A California judge has ruled that a jury erred when it decided that Philip Morris should pay $28 billion in punitive damages to a former smoker who blamed the tobacco company for her lung cancer. Since the amount was more than all the punitive damage awards in California during the last two decades combined, this was not a tough call. The judge reduced the award to a mere $28 million, or 33 times the compensatory damages. What does it say for our civil justice system that an award can be reduced by a factor of 1,000 and still be absurdly high? In this case, of course, any award at all would have been absurd.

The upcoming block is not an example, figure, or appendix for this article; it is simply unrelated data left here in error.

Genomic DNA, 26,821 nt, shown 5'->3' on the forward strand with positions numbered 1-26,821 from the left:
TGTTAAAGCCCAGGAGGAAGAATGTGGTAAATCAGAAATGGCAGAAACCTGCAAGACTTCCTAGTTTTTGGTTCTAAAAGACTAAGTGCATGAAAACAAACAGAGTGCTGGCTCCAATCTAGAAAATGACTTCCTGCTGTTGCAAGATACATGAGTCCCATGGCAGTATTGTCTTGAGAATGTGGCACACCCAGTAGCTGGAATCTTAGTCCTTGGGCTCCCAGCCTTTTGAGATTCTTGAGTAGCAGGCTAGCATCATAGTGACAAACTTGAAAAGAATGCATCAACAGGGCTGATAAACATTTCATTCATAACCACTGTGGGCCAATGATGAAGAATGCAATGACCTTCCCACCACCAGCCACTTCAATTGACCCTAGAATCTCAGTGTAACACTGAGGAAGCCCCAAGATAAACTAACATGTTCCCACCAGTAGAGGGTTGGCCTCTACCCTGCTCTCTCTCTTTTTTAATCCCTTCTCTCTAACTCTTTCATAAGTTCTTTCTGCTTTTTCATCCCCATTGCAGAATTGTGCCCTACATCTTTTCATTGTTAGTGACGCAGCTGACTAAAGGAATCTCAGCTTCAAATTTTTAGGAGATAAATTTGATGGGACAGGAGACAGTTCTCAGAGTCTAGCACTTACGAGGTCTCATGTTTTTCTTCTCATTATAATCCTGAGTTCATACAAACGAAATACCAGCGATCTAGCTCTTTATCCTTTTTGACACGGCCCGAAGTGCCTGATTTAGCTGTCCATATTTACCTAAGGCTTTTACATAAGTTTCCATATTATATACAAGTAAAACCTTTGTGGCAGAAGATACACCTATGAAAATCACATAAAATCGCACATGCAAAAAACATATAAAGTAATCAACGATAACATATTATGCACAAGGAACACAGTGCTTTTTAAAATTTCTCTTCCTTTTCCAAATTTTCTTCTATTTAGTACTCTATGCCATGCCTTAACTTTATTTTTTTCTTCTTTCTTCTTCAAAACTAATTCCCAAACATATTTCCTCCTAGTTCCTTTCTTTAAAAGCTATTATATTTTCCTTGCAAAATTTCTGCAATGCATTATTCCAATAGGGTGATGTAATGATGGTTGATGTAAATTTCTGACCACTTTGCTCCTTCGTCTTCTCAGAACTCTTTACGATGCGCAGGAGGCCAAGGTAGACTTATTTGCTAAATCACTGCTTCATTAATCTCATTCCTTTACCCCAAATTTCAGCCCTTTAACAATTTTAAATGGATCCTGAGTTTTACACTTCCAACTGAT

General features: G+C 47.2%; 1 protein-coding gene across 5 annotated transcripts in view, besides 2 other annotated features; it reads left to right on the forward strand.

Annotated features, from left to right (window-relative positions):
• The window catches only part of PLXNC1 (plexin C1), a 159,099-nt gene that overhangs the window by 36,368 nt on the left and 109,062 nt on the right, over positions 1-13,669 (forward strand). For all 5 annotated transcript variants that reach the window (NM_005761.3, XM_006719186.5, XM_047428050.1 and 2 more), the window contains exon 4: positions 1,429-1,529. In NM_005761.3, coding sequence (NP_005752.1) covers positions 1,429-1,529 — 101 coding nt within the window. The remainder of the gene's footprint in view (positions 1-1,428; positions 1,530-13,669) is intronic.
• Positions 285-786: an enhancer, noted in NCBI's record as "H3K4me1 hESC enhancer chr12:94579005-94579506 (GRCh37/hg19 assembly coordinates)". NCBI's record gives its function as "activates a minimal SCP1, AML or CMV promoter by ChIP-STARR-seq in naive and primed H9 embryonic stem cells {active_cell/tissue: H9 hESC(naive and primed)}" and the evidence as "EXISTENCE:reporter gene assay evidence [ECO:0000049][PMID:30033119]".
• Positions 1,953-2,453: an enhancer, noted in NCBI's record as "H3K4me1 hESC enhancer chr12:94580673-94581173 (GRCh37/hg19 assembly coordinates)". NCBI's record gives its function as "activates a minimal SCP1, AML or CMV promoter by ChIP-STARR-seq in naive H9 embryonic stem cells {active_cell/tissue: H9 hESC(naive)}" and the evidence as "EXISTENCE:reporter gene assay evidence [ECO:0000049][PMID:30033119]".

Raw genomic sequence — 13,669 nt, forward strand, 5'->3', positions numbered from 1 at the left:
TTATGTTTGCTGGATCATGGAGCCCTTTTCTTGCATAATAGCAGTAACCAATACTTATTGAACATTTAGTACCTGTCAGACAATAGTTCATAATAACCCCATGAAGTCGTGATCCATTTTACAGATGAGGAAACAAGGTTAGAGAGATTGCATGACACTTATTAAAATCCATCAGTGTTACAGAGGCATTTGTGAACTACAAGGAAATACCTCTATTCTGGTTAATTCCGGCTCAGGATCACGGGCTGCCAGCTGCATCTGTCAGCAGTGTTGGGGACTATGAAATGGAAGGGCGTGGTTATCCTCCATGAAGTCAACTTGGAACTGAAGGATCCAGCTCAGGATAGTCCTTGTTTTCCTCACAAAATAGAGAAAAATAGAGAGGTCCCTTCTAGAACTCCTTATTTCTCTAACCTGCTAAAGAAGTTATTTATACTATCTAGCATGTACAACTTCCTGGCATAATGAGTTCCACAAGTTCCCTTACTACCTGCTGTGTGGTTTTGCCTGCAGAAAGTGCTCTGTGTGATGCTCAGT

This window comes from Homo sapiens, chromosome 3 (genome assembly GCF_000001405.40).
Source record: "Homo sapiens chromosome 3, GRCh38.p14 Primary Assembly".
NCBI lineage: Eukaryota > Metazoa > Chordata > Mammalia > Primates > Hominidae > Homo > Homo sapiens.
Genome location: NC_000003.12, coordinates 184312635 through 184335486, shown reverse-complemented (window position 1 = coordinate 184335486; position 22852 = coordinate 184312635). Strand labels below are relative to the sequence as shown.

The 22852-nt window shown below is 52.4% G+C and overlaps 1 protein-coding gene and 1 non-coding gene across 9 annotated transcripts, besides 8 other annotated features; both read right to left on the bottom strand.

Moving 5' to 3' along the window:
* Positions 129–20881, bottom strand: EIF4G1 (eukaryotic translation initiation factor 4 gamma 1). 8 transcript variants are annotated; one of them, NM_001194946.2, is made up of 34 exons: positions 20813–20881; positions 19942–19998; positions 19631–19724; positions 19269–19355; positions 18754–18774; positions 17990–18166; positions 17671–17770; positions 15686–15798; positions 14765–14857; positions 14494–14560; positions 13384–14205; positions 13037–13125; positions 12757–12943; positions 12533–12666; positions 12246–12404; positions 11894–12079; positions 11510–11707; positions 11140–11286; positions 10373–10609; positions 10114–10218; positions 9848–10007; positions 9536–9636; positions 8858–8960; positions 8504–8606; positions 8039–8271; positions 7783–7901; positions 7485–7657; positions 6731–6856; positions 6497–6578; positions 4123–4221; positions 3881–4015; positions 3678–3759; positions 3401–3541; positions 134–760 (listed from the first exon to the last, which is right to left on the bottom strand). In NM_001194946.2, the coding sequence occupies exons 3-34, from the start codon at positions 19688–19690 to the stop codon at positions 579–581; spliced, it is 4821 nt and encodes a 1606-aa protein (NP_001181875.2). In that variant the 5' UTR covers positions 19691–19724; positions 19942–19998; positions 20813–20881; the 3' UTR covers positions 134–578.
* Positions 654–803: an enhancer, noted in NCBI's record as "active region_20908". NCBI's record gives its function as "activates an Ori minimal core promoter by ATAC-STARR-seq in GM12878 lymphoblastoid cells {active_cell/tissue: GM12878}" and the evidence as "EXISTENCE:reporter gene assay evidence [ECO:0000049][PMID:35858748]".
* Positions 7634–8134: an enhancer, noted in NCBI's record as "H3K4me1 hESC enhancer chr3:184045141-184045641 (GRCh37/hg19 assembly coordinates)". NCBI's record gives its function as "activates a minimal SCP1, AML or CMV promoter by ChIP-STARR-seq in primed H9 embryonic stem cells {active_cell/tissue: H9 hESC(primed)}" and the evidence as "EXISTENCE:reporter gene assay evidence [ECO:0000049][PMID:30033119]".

Offbeat options for waiting out the apocalypse.
A new study in Lancet Infectious Diseases makes a somewhat lower estimate
Early and wide testing helps curtail the epidemic while casting light on the prevalence and lethality of the virus.
Students who would have graduated this spring can start practicing medicine immediately.